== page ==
Time and depreciation have not been kind to us. The car’s value has plummeted like Felix Baumgartner through the upper atmosphere. Like I said, this is mainly why I haven’t replaced it with a more family friendly vehicle until now, despite having been researching options for quite some time. I got $15,000 for my trade-in, which is on the high end of the spectrum 45,000 miles later. Switching to the price you would pay at a dealer, Kelley Blue Book lists a range of about $15,000 to $18,600 for its value, with a suggested retail price of $17,128. That’s nearly identical to the price the car is listed for right now at North End Subaru – $17,490. Yes, that’s the very same car you’ve been reading about here on Right Foot Down. It’s also proof that any optional extras you install – heated seats, for example, or a K40 RL360i integrated radar detector/laser jammer system – count for bupkis in this business.
But you don’t have to take my word for it. Just yesterday, Josh checked out a 2013 Scion FR-S for sale near him. One year older than my BRZ, similar miles, asking $15,888. It, too, has some aftermarket parts – the Subaru STi wheels, for example, as well as a single exit cat-back exhaust. Unfortunately, the TPMS warning light was on, as well as a Check Engine light. The TPMS warning is probably as simple as not having sensors in the STi wheels. My BRZ acted the same way when I put my OZ Racing Ultraleggera wheels on for the summer. But the Check Engine light is a showstopper. I’m surprised they even put it on the showroom floor that way. Make fixing that a condition of the sale, and that’s a reasonable price for the car.
The problem is that the new versions of these cars add very little value to what the original cars offer. That, plus the rapid depreciation of older models, means that you can get 90% of the value of a new BRZ or 86 for half the price. I don’t expect that many of people leased these cars, but if they did, they’re coming off lease now. Plus, a situation like mine is common. I had my BRZ for almost exactly three years. In that time, my life changed significantly – getting married, buying a house, etc. – and so did my needs for a car. I’ve seen a lot of people in the 86 Owners of New England Facebook group move on to other more practical cars – sometimes a WRX like I did, other times something else entirely like a truck. If you’re looking for a cheap track car, and/or to soup one up with the turbo or supercharger the factory never saw fit to bestow upon it, this is an excellent time to scoop up an FR-S or BRZ at a very reasonable price.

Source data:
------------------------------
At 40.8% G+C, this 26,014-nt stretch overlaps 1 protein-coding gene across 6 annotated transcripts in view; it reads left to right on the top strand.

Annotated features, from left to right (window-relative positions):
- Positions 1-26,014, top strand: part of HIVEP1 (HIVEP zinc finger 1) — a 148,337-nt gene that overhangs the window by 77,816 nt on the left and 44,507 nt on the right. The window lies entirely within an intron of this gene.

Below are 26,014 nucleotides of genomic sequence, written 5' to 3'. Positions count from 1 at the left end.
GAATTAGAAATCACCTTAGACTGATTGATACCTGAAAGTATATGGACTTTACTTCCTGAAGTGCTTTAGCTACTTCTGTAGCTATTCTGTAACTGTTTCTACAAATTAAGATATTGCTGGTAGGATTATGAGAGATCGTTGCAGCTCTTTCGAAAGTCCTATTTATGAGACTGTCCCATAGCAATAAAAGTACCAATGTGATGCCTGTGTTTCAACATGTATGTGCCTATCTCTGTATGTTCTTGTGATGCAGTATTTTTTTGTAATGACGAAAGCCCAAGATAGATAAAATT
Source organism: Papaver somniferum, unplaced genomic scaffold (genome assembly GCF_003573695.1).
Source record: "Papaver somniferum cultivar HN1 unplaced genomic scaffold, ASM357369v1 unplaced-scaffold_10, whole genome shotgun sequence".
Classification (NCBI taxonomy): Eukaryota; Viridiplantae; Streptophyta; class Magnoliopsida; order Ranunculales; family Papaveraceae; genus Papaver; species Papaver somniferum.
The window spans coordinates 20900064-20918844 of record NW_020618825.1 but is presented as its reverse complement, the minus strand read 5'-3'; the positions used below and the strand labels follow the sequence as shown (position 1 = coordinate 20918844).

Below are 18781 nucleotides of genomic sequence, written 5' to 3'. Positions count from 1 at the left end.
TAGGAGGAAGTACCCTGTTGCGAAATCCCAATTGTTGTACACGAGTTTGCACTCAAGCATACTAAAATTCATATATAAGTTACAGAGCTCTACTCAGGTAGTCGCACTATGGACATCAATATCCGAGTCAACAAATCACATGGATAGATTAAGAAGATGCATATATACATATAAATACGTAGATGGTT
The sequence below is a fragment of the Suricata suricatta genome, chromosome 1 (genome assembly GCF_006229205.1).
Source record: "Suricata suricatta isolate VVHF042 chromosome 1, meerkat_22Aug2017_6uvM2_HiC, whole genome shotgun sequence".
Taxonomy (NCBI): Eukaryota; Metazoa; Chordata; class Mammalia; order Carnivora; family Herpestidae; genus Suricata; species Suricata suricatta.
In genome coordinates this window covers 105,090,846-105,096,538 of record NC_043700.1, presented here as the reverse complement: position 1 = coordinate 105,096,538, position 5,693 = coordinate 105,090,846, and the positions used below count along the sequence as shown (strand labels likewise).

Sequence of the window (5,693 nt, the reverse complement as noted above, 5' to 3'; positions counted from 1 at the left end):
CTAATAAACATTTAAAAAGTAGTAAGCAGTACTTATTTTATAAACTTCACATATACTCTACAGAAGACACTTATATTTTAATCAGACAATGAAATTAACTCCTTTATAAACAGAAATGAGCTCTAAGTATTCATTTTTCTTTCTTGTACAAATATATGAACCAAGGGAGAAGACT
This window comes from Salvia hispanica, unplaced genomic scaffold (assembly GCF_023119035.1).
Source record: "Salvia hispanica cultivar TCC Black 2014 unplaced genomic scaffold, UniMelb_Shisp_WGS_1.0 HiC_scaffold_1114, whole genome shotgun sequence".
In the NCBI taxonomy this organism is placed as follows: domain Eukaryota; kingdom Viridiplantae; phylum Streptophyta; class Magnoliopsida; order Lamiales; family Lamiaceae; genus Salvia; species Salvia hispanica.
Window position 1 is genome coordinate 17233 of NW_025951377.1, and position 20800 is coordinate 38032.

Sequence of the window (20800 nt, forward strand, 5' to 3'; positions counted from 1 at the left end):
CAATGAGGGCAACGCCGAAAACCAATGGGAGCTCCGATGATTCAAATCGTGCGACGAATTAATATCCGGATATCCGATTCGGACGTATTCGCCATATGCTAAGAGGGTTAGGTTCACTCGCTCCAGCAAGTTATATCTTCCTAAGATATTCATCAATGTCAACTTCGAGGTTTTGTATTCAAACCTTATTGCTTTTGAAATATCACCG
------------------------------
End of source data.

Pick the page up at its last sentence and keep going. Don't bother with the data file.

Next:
It’s definitely the time to buy a BRZ/86/FRS if you want one, and the used market is saturated right now with clean examples. But has depreciation stopped? And I don’t think so! It’s a hell-of-a-lot-of-a-car for $15k! For me it doesn’t have the fun character of a Mazda Miata – it’s all business
I completely agree. The top down and body roll of the Miata are more fun, while the BRZ/FR-S are more like tools for carving corners.
Maybe I need to spend more time in one; in the drives I’ve taken, I wasn’t all that excited. Sure, it handles well, but in daily driving, I’m not sure it would be all that satisfying compared to something like a Mustang or Camaro that may not handle as well, but make great noises and can accelerate much faster.
Part of the reason I traded in my BRZ for a WRX is that the WRX is a much better daily driver. Some aspects of what make the BRZ/FR-S/86 so fun work against it on the commute. The BRZ is a ton of fun to drive sideways, but if you do that on the street it won’t be long before you get stopped by a blue light special, The WRX is far more comfortable than the BRZ’s stiffer suspension that helps it shine on the track. And where the BRZ would traction control itself to a stop due to wheelspin in the middle of the busy intersection I was trying to jump across, or fishtail across with lots of wheelspin if I thought to turn traction control off in advance, the WRX just rockets across it quickly, efficiently, and with no drama. Plus I have my motorcycle for great noises!